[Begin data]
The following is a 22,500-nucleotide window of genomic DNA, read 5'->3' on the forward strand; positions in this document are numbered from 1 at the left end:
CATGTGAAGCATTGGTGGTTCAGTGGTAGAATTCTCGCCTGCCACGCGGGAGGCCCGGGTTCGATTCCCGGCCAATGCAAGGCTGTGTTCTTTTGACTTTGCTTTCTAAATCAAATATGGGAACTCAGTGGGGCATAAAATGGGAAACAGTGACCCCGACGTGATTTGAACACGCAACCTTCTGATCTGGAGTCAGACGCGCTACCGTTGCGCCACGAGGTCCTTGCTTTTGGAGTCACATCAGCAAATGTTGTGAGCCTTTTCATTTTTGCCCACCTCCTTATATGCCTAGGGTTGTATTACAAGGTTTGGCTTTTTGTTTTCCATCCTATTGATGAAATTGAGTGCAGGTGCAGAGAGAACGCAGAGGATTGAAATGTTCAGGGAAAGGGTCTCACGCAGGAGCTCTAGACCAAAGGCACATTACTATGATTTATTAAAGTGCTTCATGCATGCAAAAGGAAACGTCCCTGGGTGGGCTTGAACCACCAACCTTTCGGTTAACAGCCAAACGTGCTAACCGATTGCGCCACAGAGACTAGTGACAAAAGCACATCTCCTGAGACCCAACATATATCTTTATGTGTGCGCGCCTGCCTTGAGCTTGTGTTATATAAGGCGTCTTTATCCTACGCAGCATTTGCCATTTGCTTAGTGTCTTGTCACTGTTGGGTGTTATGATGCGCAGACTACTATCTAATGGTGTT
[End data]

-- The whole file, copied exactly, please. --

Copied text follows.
The following is a 22,500-nucleotide window of genomic DNA, read 5'->3' on the forward strand; positions in this document are numbered from 1 at the left end:
CATGTGAAGCATTGGTGGTTCAGTGGTAGAATTCTCGCCTGCCACGCGGGAGGCCCGGGTTCGATTCCCGGCCAATGCAAGGCTGTGTTCTTTTGACTTTGCTTTCTAAATCAAATATGGGAACTCAGTGGGGCATAAAATGGGAAACAGTGACCCCGACGTGATTTGAACACGCAACCTTCTGATCTGGAGTCAGACGCGCTACCGTTGCGCCACGAGGTCCTTGCTTTTGGAGTCACATCAGCAAATGTTGTGAGCCTTTTCATTTTTGCCCACCTCCTTATATGCCTAGGGTTGTATTACAAGGTTTGGCTTTTTGTTTTCCATCCTATTGATGAAATTGAGTGCAGGTGCAGAGAGAACGCAGAGGATTGAAATGTTCAGGGAAAGGGTCTCACGCAGGAGCTCTAGACCAAAGGCACATTACTATGATTTATTAAAGTGCTTCATGCATGCAAAAGGAAACGTCCCTGGGTGGGCTTGAACCACCAACCTTTCGGTTAACAGCCAAACGTGCTAACCGATTGCGCCACAGAGACTAGTGACAAAAGCACATCTCCTGAGACCCAACATATATCTTTATGTGTGCGCGCCTGCCTTGAGCTTGTGTTATATAAGGCGTCTTTATCCTACGCAGCATTTGCCATTTGCTTAGTGTCTTGTCACTGTTGGGTGTTATGATGCGCAGACTACTATCTAATGGTGTT